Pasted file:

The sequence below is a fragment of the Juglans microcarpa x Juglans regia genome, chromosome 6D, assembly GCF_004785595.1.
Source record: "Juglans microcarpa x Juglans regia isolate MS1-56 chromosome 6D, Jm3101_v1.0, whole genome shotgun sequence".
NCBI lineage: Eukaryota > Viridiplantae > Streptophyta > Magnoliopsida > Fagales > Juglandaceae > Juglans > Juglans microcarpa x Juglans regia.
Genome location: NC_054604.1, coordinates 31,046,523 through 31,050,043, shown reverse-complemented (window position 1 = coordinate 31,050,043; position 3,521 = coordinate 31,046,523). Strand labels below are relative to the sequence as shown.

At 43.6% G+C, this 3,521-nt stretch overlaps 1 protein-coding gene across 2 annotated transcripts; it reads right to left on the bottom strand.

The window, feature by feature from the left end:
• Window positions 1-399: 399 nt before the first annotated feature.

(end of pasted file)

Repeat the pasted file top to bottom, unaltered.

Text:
The sequence below is a fragment of the Juglans microcarpa x Juglans regia genome, chromosome 6D, assembly GCF_004785595.1.
Source record: "Juglans microcarpa x Juglans regia isolate MS1-56 chromosome 6D, Jm3101_v1.0, whole genome shotgun sequence".
NCBI lineage: Eukaryota > Viridiplantae > Streptophyta > Magnoliopsida > Fagales > Juglandaceae > Juglans > Juglans microcarpa x Juglans regia.
Genome location: NC_054604.1, coordinates 31,046,523 through 31,050,043, shown reverse-complemented (window position 1 = coordinate 31,050,043; position 3,521 = coordinate 31,046,523). Strand labels below are relative to the sequence as shown.

At 43.6% G+C, this 3,521-nt stretch overlaps 1 protein-coding gene across 2 annotated transcripts; it reads right to left on the bottom strand.

The window, feature by feature from the left end:
• Window positions 1-399: 399 nt before the first annotated feature.